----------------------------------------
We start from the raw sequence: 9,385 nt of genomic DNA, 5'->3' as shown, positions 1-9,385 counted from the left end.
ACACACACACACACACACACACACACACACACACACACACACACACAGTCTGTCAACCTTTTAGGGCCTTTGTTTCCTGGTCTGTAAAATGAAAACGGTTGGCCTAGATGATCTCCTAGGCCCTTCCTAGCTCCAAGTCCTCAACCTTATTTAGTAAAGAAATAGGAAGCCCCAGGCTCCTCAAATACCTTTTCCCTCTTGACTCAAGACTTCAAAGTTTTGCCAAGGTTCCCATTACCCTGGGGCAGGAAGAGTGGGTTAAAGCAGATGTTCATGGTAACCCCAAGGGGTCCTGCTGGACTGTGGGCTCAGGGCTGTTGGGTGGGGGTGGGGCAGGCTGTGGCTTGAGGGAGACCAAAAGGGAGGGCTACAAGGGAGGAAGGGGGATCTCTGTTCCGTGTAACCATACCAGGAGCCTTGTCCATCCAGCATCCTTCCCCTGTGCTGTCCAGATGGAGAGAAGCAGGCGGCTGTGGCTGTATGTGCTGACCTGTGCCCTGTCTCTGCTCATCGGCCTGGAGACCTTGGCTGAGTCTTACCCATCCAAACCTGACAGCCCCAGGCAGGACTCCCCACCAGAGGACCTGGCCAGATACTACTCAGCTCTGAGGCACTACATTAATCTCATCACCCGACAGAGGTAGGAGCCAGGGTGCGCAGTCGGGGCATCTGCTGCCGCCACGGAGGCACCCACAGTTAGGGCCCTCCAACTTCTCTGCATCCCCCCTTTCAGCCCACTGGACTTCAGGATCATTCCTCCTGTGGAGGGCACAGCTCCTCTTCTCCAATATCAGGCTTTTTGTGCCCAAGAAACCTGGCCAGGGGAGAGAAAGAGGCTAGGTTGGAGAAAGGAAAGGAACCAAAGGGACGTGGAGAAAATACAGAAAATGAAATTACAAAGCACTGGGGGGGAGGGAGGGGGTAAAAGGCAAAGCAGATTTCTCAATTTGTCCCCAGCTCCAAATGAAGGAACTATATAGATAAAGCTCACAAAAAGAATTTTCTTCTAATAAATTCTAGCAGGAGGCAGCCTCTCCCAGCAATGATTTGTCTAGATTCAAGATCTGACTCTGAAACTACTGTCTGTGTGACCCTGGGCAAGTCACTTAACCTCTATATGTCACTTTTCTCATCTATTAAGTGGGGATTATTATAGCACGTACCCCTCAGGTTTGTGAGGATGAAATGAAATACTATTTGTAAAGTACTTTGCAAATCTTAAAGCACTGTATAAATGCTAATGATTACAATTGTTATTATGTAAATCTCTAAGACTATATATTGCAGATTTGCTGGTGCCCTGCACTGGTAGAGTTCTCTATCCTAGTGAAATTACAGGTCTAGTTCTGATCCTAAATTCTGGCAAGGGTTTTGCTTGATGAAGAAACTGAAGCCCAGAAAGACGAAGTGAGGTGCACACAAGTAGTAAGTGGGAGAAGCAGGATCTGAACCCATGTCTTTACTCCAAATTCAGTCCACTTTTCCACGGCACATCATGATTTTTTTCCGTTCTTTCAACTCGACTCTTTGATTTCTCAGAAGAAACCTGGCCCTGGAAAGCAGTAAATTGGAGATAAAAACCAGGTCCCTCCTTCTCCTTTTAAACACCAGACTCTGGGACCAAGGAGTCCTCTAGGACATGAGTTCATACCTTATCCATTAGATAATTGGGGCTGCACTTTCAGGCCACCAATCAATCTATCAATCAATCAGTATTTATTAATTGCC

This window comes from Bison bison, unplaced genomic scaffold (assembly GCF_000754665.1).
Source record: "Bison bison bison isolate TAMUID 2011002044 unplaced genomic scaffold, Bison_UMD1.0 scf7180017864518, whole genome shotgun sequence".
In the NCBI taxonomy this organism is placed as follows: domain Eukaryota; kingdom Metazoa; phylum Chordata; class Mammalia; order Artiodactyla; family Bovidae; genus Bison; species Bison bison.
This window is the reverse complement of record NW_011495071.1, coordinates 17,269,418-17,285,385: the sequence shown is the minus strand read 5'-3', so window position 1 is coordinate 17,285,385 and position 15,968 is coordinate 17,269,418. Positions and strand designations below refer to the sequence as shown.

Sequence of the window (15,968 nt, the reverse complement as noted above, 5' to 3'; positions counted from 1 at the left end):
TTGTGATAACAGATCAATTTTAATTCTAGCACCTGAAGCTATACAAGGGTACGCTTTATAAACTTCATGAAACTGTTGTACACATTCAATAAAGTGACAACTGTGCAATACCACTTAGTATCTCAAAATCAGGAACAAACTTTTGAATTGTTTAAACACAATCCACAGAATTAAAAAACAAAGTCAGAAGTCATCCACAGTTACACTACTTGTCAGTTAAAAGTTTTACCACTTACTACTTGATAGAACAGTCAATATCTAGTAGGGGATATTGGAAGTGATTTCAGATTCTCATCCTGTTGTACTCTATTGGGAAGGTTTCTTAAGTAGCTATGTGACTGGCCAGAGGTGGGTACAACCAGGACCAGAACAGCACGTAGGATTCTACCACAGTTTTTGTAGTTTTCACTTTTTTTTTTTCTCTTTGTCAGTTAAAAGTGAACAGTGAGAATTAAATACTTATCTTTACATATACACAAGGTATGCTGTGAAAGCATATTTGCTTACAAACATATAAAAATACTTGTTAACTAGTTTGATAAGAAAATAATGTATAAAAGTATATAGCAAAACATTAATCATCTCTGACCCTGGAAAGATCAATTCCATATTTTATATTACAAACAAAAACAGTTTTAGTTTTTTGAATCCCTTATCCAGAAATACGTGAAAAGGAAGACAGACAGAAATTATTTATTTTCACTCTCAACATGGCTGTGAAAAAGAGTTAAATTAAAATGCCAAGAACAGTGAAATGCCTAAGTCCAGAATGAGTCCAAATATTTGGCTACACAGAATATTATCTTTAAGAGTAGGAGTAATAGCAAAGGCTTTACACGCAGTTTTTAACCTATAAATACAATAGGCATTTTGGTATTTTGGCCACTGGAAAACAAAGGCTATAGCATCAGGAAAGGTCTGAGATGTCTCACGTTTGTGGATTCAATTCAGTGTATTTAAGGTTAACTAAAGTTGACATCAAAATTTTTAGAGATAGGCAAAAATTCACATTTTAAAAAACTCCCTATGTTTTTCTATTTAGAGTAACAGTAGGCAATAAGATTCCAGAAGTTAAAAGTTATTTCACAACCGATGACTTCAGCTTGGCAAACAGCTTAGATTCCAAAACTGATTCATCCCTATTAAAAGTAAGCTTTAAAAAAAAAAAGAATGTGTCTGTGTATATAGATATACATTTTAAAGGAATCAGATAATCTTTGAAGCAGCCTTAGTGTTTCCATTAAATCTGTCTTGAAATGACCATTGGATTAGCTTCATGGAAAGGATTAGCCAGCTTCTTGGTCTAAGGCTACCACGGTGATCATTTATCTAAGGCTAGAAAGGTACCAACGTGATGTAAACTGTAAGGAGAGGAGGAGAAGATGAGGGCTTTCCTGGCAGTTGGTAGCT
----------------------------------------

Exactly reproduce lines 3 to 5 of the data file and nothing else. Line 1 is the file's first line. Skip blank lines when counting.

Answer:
This window comes from Bison bison, unplaced genomic scaffold (assembly GCF_000754665.1).
Source record: "Bison bison bison isolate TAMUID 2011002044 unplaced genomic scaffold, Bison_UMD1.0 scf7180017864518, whole genome shotgun sequence".
In the NCBI taxonomy this organism is placed as follows: domain Eukaryota; kingdom Metazoa; phylum Chordata; class Mammalia; order Artiodactyla; family Bovidae; genus Bison; species Bison bison.